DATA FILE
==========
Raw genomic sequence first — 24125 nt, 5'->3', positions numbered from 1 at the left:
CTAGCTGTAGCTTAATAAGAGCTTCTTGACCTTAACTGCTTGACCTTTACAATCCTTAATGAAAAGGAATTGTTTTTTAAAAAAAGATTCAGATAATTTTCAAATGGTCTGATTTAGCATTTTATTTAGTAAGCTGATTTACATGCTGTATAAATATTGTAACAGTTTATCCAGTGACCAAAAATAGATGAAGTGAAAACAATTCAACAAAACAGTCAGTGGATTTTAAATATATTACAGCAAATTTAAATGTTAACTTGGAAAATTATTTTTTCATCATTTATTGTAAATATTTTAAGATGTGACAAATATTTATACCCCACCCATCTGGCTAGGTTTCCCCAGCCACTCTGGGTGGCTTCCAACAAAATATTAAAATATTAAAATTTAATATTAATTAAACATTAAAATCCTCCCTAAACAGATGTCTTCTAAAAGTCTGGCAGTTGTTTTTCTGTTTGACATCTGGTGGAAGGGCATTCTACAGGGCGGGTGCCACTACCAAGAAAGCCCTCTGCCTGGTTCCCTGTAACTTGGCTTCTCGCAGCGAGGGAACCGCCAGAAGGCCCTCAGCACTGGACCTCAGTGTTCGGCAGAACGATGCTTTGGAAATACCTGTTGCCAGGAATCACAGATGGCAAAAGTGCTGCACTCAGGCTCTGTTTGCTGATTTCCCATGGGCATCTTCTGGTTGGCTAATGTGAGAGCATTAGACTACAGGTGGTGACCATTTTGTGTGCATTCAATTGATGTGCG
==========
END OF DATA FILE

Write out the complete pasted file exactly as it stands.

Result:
Raw genomic sequence first — 24125 nt, 5'->3', positions numbered from 1 at the left:
CTAGCTGTAGCTTAATAAGAGCTTCTTGACCTTAACTGCTTGACCTTTACAATCCTTAATGAAAAGGAATTGTTTTTTAAAAAAAGATTCAGATAATTTTCAAATGGTCTGATTTAGCATTTTATTTAGTAAGCTGATTTACATGCTGTATAAATATTGTAACAGTTTATCCAGTGACCAAAAATAGATGAAGTGAAAACAATTCAACAAAACAGTCAGTGGATTTTAAATATATTACAGCAAATTTAAATGTTAACTTGGAAAATTATTTTTTCATCATTTATTGTAAATATTTTAAGATGTGACAAATATTTATACCCCACCCATCTGGCTAGGTTTCCCCAGCCACTCTGGGTGGCTTCCAACAAAATATTAAAATATTAAAATTTAATATTAATTAAACATTAAAATCCTCCCTAAACAGATGTCTTCTAAAAGTCTGGCAGTTGTTTTTCTGTTTGACATCTGGTGGAAGGGCATTCTACAGGGCGGGTGCCACTACCAAGAAAGCCCTCTGCCTGGTTCCCTGTAACTTGGCTTCTCGCAGCGAGGGAACCGCCAGAAGGCCCTCAGCACTGGACCTCAGTGTTCGGCAGAACGATGCTTTGGAAATACCTGTTGCCAGGAATCACAGATGGCAAAAGTGCTGCACTCAGGCTCTGTTTGCTGATTTCCCATGGGCATCTTCTGGTTGGCTAATGTGAGAGCATTAGACTACAGGTGGTGACCATTTTGTGTGCATTCAATTGATGTGCG